Length: 124 minutes / 2.07 hours
Those who are aware of Robert Altman’s other films are sure to recognize the themes that permeated his oeuvre. He always seemed to find a way to satirize something in a way that underscored how broken the system is. From the military in M*A*S*H (1970) to the music industry in Nashville (1975), Altman had a keen eye to bring the ridiculous nature of these anthropological machines into the spotlight. Clearly, his time in the movie industry helped him adapt Michael Tolkin’s novel into The Player (1992). In a weird and meta way, nothing has changed since its early-90’s release.
If you’re playing the “6 Degrees of Kevin Bacon” game at home, this film is literally a “who’s who” of actors and movie personalities (many of whom appear “as themselves”). Unfortunately, this film does suffer from its early-90’s aesthetic, often highlighting how far we’ve come in terms of fashion and technology in nearly three decades. Weirdly enough, though, many of the pitches for movies given in this film are exactly how I imagine these kinds of projects get made, even today. There’s almost a timeless quality to how Hollywood works, and it’s on full display here.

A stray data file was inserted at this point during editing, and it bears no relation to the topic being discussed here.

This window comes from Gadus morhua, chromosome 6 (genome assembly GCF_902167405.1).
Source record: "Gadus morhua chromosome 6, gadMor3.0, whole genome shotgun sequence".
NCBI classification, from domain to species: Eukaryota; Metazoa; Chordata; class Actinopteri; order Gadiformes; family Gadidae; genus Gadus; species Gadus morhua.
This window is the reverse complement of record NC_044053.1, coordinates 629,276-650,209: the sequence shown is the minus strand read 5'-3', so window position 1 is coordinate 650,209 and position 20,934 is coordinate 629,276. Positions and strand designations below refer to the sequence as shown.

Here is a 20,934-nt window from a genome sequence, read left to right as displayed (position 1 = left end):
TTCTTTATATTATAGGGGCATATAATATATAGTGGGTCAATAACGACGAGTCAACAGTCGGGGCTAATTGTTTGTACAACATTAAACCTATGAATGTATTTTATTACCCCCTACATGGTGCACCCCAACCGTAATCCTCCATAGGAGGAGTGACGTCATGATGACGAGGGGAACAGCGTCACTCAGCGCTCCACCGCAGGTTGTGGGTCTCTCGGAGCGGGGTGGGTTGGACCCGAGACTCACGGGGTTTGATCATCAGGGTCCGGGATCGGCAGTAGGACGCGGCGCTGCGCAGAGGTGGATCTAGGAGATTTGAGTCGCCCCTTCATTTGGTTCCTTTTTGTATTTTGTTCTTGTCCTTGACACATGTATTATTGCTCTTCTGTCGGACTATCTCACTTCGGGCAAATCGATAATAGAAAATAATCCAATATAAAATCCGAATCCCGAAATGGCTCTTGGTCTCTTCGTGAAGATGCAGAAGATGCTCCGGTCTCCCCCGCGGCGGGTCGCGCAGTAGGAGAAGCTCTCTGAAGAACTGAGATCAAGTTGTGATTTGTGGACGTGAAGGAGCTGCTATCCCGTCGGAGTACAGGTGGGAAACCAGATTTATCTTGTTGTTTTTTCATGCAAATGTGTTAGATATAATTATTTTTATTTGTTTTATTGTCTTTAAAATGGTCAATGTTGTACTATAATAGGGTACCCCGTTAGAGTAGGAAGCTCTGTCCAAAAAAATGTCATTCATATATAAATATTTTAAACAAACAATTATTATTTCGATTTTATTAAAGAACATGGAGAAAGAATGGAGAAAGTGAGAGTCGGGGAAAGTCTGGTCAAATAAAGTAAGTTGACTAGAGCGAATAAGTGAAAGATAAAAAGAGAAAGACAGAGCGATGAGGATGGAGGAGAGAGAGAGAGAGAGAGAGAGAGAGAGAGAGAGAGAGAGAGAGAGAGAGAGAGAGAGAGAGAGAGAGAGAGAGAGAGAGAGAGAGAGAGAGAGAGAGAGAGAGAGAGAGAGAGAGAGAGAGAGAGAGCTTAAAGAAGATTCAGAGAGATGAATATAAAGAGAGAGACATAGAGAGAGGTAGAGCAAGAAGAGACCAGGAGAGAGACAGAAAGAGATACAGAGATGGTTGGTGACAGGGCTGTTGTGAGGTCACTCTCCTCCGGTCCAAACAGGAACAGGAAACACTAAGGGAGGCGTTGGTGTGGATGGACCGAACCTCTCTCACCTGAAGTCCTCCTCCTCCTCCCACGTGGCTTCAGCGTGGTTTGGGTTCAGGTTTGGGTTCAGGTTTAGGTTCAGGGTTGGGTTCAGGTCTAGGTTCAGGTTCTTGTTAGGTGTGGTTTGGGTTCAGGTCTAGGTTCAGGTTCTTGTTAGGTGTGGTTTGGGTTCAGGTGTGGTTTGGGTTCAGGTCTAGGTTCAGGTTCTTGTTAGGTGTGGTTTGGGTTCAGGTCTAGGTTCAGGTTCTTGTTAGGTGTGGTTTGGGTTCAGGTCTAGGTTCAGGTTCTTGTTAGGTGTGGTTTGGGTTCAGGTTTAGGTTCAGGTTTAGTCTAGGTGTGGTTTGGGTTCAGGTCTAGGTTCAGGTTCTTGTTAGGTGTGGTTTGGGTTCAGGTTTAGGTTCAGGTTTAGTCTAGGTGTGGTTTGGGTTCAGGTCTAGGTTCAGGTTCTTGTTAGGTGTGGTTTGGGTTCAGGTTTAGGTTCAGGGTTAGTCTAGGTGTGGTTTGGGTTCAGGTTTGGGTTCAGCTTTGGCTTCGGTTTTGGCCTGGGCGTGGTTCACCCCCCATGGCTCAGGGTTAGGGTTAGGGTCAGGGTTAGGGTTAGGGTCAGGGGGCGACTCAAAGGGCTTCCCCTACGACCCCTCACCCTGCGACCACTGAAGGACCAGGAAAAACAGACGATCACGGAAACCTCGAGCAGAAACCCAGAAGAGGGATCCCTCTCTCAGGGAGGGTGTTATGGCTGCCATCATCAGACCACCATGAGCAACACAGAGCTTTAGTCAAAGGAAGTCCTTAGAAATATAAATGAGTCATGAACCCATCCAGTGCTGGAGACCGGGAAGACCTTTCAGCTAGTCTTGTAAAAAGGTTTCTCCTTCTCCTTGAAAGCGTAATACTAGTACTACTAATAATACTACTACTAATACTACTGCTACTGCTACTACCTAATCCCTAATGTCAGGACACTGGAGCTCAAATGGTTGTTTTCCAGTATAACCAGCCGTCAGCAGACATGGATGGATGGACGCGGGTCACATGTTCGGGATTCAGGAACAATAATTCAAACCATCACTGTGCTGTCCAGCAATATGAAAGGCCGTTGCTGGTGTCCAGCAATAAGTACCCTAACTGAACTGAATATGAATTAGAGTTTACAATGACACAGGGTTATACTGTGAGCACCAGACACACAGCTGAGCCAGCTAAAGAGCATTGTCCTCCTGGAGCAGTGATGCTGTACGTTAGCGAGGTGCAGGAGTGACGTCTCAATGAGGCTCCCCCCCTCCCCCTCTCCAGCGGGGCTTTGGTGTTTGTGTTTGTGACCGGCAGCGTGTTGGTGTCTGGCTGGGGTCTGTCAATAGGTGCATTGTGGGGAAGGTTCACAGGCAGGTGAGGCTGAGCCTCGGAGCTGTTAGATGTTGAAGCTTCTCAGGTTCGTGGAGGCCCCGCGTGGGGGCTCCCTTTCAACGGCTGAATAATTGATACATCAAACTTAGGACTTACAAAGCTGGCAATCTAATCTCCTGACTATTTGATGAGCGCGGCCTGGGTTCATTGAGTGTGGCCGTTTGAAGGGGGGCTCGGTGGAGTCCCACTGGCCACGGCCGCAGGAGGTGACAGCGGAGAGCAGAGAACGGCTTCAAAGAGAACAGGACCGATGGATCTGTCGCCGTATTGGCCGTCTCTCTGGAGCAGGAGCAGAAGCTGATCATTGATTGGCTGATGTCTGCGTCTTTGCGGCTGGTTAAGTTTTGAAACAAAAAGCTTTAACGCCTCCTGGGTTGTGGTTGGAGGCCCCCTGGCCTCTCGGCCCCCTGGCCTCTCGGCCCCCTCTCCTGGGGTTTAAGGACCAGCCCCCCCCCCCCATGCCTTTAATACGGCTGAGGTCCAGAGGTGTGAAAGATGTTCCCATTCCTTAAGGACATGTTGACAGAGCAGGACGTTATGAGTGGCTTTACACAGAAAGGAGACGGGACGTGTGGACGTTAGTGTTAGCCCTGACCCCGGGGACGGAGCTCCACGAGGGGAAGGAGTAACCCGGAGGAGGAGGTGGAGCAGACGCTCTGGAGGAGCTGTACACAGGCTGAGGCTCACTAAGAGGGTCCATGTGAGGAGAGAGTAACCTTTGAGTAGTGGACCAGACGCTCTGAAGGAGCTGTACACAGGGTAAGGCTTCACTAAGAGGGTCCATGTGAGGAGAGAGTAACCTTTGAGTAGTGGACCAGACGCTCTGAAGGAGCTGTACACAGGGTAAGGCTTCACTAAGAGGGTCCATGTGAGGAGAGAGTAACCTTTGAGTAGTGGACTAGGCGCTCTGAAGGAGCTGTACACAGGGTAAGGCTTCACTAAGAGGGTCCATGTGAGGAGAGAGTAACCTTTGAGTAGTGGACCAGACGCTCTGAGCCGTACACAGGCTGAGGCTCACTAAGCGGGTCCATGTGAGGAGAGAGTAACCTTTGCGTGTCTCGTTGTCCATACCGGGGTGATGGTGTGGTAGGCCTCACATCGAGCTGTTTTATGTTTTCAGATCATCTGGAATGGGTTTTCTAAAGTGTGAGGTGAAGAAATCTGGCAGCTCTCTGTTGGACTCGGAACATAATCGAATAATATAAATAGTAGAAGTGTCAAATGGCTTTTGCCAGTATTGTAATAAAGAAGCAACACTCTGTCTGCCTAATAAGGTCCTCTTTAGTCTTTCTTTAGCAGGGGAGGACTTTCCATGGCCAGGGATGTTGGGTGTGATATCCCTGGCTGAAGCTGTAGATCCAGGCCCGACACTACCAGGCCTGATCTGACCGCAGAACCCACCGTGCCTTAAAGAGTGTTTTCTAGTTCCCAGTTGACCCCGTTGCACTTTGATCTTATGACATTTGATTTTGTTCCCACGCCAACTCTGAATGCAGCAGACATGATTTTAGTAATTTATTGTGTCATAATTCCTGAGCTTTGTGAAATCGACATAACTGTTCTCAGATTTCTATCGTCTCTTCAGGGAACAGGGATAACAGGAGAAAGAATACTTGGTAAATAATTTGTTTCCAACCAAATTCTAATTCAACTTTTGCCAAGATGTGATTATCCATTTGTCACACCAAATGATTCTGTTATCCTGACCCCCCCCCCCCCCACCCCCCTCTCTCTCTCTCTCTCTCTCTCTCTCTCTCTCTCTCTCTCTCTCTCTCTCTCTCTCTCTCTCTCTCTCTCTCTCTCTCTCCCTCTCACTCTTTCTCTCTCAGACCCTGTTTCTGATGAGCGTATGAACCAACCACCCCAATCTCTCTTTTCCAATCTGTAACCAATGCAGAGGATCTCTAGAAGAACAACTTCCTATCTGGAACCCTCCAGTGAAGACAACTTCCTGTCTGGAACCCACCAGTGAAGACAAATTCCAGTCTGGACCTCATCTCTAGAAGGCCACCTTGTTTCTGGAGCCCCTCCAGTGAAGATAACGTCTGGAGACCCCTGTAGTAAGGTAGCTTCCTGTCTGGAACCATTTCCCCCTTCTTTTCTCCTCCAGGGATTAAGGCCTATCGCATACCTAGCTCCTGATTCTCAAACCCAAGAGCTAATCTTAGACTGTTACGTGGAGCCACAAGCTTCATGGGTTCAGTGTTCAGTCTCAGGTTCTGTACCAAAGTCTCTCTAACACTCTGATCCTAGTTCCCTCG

Of course, the satire here is that Hollywood is an industry. Films will often start as good ideas, but are crammed into the mold of the “successful” formula to ensure the studio gets the most bang for its buck. Initially, I felt that The Player was a so-so story with an almost absurd murder mystery running alongside the usual Hollywood hustle and bustle. Then I got to the end. It’s stunning how a movie about making movies by cramming them into boxes for maximum audience returns also seems to abide by these same rules, thus making it look much more “woke” when the twist at the end hits.
An incredibly meta examination of the Hollywood formula, I give The Player 4.0 stars out of 5.